>> self-portrait




chronicling my adventures at the 2003 journalcon in san francisco, ca.

journal entries

part one
part two
part three
part four
part five
part six


photographs

part one
part two
part three
part four
part five
part six
part seven
part eight
part nine
b&w alcatraz shots


links

journal con
other attendees


credits

blogskins
w4rnawarni
pictures & text © 2002 lmj (hez)

journalcon 2002


Part One: Getting There
So, JournalCon. Where do I begin? So much happened in such a short period of time. I met so many wild, wacky, wonderful people and did so many fun and interesting things, I'm not sure I remember it all. At least not clearly or in the correct order. So, in my typical haphazard narrative fashion, I'll just start at the beginning, and see what happens.

Friday morning mom and I got up around 8:30, had coffee, and finished packing. The night before I had been up until eleven working on my swags and gathering outfits to wear in SF. Everyone said it's cold in SF, and to expect fog. I packed accordingly: my faux suede top, blue-and-white-striped sweater, thin white sweater, long denim skirt, flared jeans, flared glitter jeans (which, had I known i would be getting glitter anyway, i wouldn't have bothered packing!), some gym clothes (just in case I decided to check out the hotel's fitness center), and five pair of shoes: my good walking sneakers, my Sketchers casual sneakers, my floral Doc Martins, my brown boots, and my chuncky Mudd shoes. I also threw in a raincoat and my black leather jacket, because, you know, it's SF, and it gets cold there.

I tossed tons of make-up in several plastic zip lock baggies (none of which I used more than once, but more on that later), and spent about an hour hunting down my old crimping iron. I got that thing back in 1985 when crimping your hair was THE thing to do, and I've noticed recently that the crimped style is coming back. Always one to follow the current fad, regardless of my age, I wanted to sport it again, but I never found the iron. I probably gave it to Goodwill or threw it out. That was back in '85, after all. Who'd've thought the eighties would come back so soon?

Anyway, I packed all my crap, we loaded everything in Lexie the Honda Civic, checked, double checked, and triple checked the house, then took off. I had my Map Quest maps showing turn-by-turn directions to the hotel, and felt very confident that it would be a straight shot trip. We stopped for lunch at the Applebee's in Gilroy, but didn't bother looking around the Outlet Center; we decided we'd do that on the way home. I wanted to be at the hotel by the 3PM check-in time, so I would have time to shower and get ready for the evening. Things went smoothly until we got unto SF. Mom was reading the Map Quest stuff, and for some reason I turned left instead of right, and then we were screwed. We ended up down by the ball park, and when we tried to turn around and go back, we got sucked into a one-way street situation that took us over the Bay Bridge into Oakland. As much as I like the Raiders, I really had no desire to visit Oakland, CA, but there we were. We stopped at a Motel 6, and asked for directions. They were simple and concise enough directions, but my brain wasn't functioning at it's normal brilliant level, and I ended up making another wrong turn. We stopped at a gas station this time, and mom insisted I go in a buy a "real" map. The Map Quest thing was completely worthless to us now, and the little map the lady at Motel 6 gave me was too vague. So, I bought a "real" map, and got "real" directions from the cashier, and, once again, we were off. This time I got it right, and a few minutes and two dollars later, we were back on the Bay Bridge headed into SF. The next fifteen minutes or so are a bit of blur, but by some miracle I happened to look up as we were driving down some street, and there was the sign for the Galleria Park Hotel! I quick trip around the block, and we were there. I was literally shaking from the adrenaline as I got out of the car. I'm not the best driver in the world, and I'm not very happy driving in city traffic. Freeway traffic is bad enough. Zoloft or no Zoloft, I was pretty stressed.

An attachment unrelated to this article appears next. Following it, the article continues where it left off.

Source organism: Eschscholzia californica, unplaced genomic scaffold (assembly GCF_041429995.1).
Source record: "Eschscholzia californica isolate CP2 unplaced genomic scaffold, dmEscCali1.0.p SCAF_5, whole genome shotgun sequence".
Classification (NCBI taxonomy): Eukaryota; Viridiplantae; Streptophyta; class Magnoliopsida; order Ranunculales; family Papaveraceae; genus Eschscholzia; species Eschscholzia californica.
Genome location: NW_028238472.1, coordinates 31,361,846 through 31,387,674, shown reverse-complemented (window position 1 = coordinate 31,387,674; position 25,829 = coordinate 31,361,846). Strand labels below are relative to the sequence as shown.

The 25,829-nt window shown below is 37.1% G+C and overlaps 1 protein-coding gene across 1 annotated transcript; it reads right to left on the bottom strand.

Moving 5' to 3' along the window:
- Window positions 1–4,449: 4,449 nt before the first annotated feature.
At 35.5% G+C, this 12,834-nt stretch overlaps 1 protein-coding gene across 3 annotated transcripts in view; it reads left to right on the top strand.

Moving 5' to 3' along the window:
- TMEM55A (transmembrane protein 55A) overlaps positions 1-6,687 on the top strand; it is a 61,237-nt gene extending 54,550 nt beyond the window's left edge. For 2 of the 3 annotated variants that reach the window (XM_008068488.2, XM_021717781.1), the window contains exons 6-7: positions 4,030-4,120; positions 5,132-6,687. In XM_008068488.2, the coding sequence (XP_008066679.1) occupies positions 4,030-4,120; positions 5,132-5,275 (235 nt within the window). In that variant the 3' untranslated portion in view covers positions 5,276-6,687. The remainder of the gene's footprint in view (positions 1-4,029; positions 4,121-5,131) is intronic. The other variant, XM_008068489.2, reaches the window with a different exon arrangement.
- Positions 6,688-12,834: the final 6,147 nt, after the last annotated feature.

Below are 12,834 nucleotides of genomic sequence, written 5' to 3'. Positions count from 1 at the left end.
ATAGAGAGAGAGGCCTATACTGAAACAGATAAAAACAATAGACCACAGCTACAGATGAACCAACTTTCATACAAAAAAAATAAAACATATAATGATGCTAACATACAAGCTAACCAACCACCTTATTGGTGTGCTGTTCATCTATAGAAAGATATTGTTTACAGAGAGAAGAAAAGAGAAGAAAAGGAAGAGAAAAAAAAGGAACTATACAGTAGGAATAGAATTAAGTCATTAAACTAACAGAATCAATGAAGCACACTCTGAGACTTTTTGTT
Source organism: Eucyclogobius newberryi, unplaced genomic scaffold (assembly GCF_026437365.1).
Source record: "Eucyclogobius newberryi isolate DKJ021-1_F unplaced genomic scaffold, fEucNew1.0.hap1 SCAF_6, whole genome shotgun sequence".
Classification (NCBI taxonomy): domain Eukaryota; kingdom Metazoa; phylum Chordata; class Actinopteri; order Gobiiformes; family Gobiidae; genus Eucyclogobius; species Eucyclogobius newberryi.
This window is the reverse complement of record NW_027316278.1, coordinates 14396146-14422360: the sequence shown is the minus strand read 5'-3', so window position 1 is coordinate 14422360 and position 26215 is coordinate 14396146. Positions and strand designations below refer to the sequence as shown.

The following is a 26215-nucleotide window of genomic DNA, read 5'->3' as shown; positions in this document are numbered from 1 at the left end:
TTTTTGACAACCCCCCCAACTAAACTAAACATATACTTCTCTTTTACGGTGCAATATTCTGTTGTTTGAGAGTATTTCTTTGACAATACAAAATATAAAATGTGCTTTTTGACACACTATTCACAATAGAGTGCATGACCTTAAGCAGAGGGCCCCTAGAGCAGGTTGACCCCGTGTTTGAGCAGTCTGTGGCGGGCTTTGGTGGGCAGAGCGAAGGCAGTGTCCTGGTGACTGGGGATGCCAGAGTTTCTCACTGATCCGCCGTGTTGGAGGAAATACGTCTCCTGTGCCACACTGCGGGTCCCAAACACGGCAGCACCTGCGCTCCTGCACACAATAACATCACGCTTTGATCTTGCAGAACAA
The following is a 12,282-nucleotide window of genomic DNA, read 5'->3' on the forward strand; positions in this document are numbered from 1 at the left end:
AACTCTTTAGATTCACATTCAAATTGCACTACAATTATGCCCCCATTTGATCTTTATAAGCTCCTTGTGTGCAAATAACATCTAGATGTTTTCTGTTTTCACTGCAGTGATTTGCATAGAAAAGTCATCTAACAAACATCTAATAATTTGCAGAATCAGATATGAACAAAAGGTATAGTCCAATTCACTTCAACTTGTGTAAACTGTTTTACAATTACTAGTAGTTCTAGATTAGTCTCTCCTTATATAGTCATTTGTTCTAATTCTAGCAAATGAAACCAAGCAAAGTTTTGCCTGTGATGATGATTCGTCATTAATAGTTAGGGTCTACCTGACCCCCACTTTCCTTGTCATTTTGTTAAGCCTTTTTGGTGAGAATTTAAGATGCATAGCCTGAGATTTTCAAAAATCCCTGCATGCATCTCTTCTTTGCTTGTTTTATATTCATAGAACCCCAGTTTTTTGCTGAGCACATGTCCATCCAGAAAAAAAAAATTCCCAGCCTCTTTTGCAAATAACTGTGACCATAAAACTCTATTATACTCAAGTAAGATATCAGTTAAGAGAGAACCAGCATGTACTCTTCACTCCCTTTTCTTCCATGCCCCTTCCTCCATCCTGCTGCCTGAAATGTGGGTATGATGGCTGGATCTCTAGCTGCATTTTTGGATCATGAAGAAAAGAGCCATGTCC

The staff at the Galleria were fantastic! Cheerful, enthusiastic, helpful. Where did they find all these people? A young man cheerfully helped us unload our bags, then took Lexie down into the dungeon, uh, I mean garage, which I'm sure is very nice. The folks at the front desk were equally chipper, and got us checked in quickly. Another nice young man grabbed our bags, and we headed up to the room.

Our room was tiny, but nice. Mom kept saying the place reminded her of Grandpa's hotel. That would be her grandfather, not mine. The one disappointment: no bathtub. Just a shower stall. Both mom and I had been looking forward to soaking in a tub with some fancy bubble bath, but it was not meant to be.

As much as I wanted to just collapse and go to sleep, I didn't have much time before registration, so I jumped in the shower for a quick scrubbing. Not that it made much difference: SF was unusually warm and humid the entire weekend, and I spent every waking moment sweating like a whore in church. Putting on make-up was a challenge, as it kept dripping off, and I eventually gave up. My hair never did get totally dry. The outfits I'd chosen, which at the time seemed cool, funky, fun, and appropriate for the chilly SF evenings, were now hot, heavy, confining, and totally unappropriate to the apparent heatwave blanketing the Bay Area! But, there was nothing I could do but grin and bear it. Or sweat it. Or something. Moving right along . . .

Part Two

Cheers!
lmj (alias hez)